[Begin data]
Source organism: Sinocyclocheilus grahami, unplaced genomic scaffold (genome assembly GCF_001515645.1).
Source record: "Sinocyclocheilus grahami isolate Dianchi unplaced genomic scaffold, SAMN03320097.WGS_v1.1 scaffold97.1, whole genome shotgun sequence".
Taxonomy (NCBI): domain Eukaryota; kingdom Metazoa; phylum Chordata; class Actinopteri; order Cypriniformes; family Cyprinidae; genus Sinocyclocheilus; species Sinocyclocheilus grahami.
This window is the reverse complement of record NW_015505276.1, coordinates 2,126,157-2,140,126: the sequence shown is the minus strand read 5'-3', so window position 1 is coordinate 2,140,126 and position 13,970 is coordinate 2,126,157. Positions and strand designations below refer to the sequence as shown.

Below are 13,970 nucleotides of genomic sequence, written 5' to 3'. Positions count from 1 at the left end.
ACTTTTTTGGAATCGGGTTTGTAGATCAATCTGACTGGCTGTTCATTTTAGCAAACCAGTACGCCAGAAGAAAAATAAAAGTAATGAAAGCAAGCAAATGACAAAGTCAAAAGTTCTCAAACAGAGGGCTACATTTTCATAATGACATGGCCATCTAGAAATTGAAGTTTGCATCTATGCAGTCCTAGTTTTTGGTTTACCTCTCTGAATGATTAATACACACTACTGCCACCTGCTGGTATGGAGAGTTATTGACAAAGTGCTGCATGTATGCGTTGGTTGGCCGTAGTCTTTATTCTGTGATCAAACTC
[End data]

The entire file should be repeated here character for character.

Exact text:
Source organism: Sinocyclocheilus grahami, unplaced genomic scaffold (genome assembly GCF_001515645.1).
Source record: "Sinocyclocheilus grahami isolate Dianchi unplaced genomic scaffold, SAMN03320097.WGS_v1.1 scaffold97.1, whole genome shotgun sequence".
Taxonomy (NCBI): domain Eukaryota; kingdom Metazoa; phylum Chordata; class Actinopteri; order Cypriniformes; family Cyprinidae; genus Sinocyclocheilus; species Sinocyclocheilus grahami.
This window is the reverse complement of record NW_015505276.1, coordinates 2,126,157-2,140,126: the sequence shown is the minus strand read 5'-3', so window position 1 is coordinate 2,140,126 and position 13,970 is coordinate 2,126,157. Positions and strand designations below refer to the sequence as shown.

Below are 13,970 nucleotides of genomic sequence, written 5' to 3'. Positions count from 1 at the left end.
ACTTTTTTGGAATCGGGTTTGTAGATCAATCTGACTGGCTGTTCATTTTAGCAAACCAGTACGCCAGAAGAAAAATAAAAGTAATGAAAGCAAGCAAATGACAAAGTCAAAAGTTCTCAAACAGAGGGCTACATTTTCATAATGACATGGCCATCTAGAAATTGAAGTTTGCATCTATGCAGTCCTAGTTTTTGGTTTACCTCTCTGAATGATTAATACACACTACTGCCACCTGCTGGTATGGAGAGTTATTGACAAAGTGCTGCATGTATGCGTTGGTTGGCCGTAGTCTTTATTCTGTGATCAAACTC